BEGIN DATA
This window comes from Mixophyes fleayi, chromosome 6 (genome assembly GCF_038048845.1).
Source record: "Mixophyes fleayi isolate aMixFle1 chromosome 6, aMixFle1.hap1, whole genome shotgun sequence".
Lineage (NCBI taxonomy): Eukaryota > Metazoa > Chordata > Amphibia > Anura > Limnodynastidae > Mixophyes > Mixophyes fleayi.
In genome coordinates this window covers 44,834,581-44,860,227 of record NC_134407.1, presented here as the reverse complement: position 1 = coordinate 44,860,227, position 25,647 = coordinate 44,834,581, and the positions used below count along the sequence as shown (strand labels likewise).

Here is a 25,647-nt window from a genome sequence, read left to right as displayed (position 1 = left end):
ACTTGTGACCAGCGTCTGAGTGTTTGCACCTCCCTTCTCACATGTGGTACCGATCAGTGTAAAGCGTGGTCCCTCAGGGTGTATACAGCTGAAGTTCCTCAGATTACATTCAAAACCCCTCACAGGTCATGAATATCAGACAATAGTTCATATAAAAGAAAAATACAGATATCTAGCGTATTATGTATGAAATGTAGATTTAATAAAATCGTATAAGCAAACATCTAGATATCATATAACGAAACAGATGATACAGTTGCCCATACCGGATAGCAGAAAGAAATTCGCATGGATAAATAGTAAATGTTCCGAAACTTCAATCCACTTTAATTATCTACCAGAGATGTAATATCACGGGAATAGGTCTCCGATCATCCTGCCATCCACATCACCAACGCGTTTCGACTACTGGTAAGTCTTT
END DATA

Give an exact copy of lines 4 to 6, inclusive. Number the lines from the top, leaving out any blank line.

In genome coordinates this window covers 44,834,581-44,860,227 of record NC_134407.1, presented here as the reverse complement: position 1 = coordinate 44,860,227, position 25,647 = coordinate 44,834,581, and the positions used below count along the sequence as shown (strand labels likewise).

Here is a 25,647-nt window from a genome sequence, read left to right as displayed (position 1 = left end):
ACTTGTGACCAGCGTCTGAGTGTTTGCACCTCCCTTCTCACATGTGGTACCGATCAGTGTAAAGCGTGGTCCCTCAGGGTGTATACAGCTGAAGTTCCTCAGATTACATTCAAAACCCCTCACAGGTCATGAATATCAGACAATAGTTCATATAAAAGAAAAATACAGATATCTAGCGTATTATGTATGAAATGTAGATTTAATAAAATCGTATAAGCAAACATCTAGATATCATATAACGAAACAGATGATACAGTTGCCCATACCGGATAGCAGAAAGAAATTCGCATGGATAAATAGTAAATGTTCCGAAACTTCAATCCACTTTAATTATCTACCAGAGATGTAATATCACGGGAATAGGTCTCCGATCATCCTGCCATCCACATCACCAACGCGTTTCGACTACTGGTAAGTCTTT